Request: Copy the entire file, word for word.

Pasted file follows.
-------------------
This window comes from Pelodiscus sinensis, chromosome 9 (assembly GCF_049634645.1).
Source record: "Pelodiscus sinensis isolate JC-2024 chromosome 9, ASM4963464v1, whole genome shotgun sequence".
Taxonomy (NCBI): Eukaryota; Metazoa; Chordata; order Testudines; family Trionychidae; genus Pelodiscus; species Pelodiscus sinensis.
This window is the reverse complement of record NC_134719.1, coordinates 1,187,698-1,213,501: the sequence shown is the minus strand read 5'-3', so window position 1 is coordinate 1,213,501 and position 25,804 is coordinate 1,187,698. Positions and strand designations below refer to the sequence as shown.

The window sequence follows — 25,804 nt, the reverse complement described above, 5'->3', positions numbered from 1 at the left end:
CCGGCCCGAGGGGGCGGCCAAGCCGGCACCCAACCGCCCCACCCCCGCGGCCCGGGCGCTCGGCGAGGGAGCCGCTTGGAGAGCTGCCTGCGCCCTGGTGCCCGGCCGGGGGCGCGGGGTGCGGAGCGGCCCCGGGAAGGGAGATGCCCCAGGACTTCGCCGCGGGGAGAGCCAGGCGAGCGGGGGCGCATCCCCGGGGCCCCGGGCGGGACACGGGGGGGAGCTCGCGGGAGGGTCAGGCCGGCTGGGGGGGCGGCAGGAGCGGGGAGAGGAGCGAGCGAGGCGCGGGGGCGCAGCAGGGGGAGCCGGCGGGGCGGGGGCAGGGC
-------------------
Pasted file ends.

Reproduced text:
This window comes from Pelodiscus sinensis, chromosome 9 (assembly GCF_049634645.1).
Source record: "Pelodiscus sinensis isolate JC-2024 chromosome 9, ASM4963464v1, whole genome shotgun sequence".
Taxonomy (NCBI): Eukaryota; Metazoa; Chordata; order Testudines; family Trionychidae; genus Pelodiscus; species Pelodiscus sinensis.
This window is the reverse complement of record NC_134719.1, coordinates 1,187,698-1,213,501: the sequence shown is the minus strand read 5'-3', so window position 1 is coordinate 1,213,501 and position 25,804 is coordinate 1,187,698. Positions and strand designations below refer to the sequence as shown.

The window sequence follows — 25,804 nt, the reverse complement described above, 5'->3', positions numbered from 1 at the left end:
CCGGCCCGAGGGGGCGGCCAAGCCGGCACCCAACCGCCCCACCCCCGCGGCCCGGGCGCTCGGCGAGGGAGCCGCTTGGAGAGCTGCCTGCGCCCTGGTGCCCGGCCGGGGGCGCGGGGTGCGGAGCGGCCCCGGGAAGGGAGATGCCCCAGGACTTCGCCGCGGGGAGAGCCAGGCGAGCGGGGGCGCATCCCCGGGGCCCCGGGCGGGACACGGGGGGGAGCTCGCGGGAGGGTCAGGCCGGCTGGGGGGGCGGCAGGAGCGGGGAGAGGAGCGAGCGAGGCGCGGGGGCGCAGCAGGGGGAGCCGGCGGGGCGGGGGCAGGGC